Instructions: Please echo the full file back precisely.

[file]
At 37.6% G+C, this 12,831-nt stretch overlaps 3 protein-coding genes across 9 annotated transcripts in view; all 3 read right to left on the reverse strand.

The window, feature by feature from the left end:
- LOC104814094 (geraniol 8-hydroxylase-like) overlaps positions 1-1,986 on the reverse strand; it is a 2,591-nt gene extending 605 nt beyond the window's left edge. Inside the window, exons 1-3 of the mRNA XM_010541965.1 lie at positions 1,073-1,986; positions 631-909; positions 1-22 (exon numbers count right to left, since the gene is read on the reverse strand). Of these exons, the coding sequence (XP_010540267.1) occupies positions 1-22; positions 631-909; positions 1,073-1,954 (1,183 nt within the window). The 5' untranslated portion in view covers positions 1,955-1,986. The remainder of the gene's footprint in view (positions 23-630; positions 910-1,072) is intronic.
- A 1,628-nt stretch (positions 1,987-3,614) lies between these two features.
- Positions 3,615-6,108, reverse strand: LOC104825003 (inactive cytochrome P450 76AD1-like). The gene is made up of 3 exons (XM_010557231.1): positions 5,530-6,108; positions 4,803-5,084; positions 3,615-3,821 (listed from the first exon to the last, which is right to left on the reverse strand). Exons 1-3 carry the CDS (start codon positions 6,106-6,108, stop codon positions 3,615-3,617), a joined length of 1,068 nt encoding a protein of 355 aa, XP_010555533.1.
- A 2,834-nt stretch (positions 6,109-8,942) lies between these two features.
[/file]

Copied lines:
At 37.6% G+C, this 12,831-nt stretch overlaps 3 protein-coding genes across 9 annotated transcripts in view; all 3 read right to left on the reverse strand.

The window, feature by feature from the left end:
- LOC104814094 (geraniol 8-hydroxylase-like) overlaps positions 1-1,986 on the reverse strand; it is a 2,591-nt gene extending 605 nt beyond the window's left edge. Inside the window, exons 1-3 of the mRNA XM_010541965.1 lie at positions 1,073-1,986; positions 631-909; positions 1-22 (exon numbers count right to left, since the gene is read on the reverse strand). Of these exons, the coding sequence (XP_010540267.1) occupies positions 1-22; positions 631-909; positions 1,073-1,954 (1,183 nt within the window). The 5' untranslated portion in view covers positions 1,955-1,986. The remainder of the gene's footprint in view (positions 23-630; positions 910-1,072) is intronic.
- A 1,628-nt stretch (positions 1,987-3,614) lies between these two features.
- Positions 3,615-6,108, reverse strand: LOC104825003 (inactive cytochrome P450 76AD1-like). The gene is made up of 3 exons (XM_010557231.1): positions 5,530-6,108; positions 4,803-5,084; positions 3,615-3,821 (listed from the first exon to the last, which is right to left on the reverse strand). Exons 1-3 carry the CDS (start codon positions 6,106-6,108, stop codon positions 3,615-3,617), a joined length of 1,068 nt encoding a protein of 355 aa, XP_010555533.1.
- A 2,834-nt stretch (positions 6,109-8,942) lies between these two features.